You take that information back home and look it over. It’s nearly impossible for you to tell what differentiates the $100k, $500k, and $1M advisors. All have “proprietary” funds. All will meet with you annually. All have put you in a similar risk-tolerance bucket. All are operating under a “set it and forget it” approach. All can introduce you to estate attorneys and insurance providers. All have a “robust network” of professionals for all your financial needs. All have the backing of a large institution.
Why, then, is it justifiable to set a minimum? Because you get put into “exclusive funds?” I hate to break it to you, but those “exclusive” funds are made up of the same exact stocks, bonds, and alternatives the rest of the investing world has access to. The reason these funds are so “exclusive” is because they, too, have an investment minimum. “Exclusive” is often synonymous with “expensive” in the investing world.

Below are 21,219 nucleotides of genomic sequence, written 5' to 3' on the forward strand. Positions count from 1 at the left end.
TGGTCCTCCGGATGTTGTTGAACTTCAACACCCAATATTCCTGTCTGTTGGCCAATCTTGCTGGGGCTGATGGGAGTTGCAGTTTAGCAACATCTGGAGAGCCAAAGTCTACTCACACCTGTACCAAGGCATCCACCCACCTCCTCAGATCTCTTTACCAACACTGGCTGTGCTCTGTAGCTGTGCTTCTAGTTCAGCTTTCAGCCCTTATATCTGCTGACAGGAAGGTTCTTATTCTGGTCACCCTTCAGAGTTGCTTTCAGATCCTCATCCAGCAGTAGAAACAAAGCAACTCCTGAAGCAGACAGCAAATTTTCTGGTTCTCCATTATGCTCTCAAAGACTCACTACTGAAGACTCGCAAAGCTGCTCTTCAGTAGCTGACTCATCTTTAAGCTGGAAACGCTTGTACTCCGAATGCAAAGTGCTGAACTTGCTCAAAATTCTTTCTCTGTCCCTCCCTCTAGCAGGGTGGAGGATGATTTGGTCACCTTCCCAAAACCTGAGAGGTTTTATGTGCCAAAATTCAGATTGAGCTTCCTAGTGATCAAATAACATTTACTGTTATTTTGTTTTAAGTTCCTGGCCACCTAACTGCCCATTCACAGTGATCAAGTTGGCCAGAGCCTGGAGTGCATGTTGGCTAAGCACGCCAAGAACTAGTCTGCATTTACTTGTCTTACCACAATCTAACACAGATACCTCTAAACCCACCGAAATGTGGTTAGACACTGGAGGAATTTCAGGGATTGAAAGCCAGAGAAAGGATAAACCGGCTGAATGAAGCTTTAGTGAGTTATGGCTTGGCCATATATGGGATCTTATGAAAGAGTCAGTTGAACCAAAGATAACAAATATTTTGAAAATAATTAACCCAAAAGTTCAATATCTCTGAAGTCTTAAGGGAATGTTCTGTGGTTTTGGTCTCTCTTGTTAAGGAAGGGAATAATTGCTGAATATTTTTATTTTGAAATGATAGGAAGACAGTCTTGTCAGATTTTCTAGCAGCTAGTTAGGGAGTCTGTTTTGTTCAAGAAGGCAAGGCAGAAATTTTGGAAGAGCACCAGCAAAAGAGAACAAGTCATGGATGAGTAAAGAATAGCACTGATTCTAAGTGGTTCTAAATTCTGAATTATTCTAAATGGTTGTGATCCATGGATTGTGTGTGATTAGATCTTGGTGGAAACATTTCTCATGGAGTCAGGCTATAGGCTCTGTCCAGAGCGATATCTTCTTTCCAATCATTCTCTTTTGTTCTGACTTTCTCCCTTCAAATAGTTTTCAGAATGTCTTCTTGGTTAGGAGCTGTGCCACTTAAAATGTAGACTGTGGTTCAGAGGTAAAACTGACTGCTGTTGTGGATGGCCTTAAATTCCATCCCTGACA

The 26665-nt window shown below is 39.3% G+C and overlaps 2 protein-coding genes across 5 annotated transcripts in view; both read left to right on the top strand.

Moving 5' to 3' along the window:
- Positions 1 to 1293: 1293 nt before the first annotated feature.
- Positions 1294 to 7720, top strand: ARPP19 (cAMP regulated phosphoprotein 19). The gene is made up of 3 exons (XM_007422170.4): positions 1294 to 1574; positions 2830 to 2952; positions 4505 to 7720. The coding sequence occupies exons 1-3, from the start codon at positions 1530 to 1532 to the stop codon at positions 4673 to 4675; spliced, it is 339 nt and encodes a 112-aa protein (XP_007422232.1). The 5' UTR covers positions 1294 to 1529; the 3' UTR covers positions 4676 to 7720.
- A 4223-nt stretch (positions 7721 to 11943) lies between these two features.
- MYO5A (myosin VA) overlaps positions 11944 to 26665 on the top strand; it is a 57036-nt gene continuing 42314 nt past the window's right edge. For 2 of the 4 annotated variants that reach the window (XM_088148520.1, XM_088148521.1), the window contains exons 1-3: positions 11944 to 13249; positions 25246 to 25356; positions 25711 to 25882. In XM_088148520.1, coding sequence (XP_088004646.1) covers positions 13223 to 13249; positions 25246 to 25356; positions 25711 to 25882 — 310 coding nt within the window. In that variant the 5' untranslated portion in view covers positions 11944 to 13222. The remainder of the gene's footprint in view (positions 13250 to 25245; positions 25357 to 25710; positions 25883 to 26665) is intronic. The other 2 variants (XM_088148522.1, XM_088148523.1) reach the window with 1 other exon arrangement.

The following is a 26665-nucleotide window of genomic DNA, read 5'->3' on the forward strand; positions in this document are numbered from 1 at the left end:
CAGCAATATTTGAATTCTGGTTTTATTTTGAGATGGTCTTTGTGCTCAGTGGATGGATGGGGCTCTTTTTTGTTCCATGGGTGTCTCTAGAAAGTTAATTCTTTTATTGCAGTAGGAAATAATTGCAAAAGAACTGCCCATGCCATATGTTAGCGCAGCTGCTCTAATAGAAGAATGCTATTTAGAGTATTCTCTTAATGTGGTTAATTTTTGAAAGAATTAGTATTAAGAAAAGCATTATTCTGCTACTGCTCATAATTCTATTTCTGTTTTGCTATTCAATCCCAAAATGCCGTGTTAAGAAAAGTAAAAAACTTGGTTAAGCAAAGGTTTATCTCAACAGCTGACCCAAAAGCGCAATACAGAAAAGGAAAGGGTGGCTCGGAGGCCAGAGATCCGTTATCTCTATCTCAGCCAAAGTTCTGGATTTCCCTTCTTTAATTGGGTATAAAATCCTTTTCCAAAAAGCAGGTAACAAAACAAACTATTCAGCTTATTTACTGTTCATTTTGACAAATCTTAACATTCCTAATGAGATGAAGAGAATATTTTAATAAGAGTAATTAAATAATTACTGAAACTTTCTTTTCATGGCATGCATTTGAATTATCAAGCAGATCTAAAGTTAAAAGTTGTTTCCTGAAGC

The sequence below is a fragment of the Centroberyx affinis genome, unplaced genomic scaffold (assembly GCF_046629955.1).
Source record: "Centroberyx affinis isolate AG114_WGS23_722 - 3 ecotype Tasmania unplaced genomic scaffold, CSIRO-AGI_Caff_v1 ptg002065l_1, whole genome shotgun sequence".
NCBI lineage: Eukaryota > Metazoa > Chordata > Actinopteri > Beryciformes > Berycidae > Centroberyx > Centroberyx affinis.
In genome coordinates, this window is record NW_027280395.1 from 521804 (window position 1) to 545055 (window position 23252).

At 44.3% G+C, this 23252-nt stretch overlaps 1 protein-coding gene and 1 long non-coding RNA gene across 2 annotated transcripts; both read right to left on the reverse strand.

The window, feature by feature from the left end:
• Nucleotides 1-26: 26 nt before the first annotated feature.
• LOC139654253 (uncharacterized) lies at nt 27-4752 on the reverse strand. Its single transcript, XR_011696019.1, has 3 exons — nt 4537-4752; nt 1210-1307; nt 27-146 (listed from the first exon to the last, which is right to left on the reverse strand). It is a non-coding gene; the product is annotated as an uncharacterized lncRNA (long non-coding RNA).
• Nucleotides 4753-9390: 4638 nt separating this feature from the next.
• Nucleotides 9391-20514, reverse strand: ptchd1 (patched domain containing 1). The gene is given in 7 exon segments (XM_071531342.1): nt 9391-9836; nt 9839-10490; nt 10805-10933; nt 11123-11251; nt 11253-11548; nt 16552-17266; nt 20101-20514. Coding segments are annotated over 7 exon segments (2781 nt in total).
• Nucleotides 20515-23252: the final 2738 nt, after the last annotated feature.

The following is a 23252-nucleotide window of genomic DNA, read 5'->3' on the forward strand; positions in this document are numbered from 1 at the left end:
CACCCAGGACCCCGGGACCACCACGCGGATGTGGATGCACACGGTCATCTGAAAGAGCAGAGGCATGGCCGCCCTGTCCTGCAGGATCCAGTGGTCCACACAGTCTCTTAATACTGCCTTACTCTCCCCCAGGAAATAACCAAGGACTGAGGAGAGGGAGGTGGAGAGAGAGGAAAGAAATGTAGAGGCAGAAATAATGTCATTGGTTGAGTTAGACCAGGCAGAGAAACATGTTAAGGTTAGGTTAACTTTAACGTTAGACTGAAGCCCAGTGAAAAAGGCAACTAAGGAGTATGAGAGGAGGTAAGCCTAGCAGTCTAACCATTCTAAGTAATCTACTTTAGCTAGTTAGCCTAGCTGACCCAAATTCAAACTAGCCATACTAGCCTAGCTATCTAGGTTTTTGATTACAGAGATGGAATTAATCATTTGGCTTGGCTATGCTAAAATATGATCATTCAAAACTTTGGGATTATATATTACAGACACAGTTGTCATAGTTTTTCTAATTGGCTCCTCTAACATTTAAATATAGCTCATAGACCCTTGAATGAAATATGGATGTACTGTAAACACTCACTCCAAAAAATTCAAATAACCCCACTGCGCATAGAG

I have no problem with mandating an investment minimum if you can deliver on the level of service your clients receive for meeting your minimum. Unfortunately, the reality is most investor-advisor relationships look eerily similar to the hypothetical scenario I created.
Here’s the truth: A minimum is set because an advisor wants to be sure each new client can earn him/her a minimum amount of money after charging an AUM fee.
We at Beck Bode don’t have a minimum because we know we can help anyone who both wants and needs the help. Instead of an investment minimum, we qualify clients based on fit. If we are a good fit for them, and they are a good fit for us, we engage, and because of that up front due diligence on both ends, the relationship usually works well.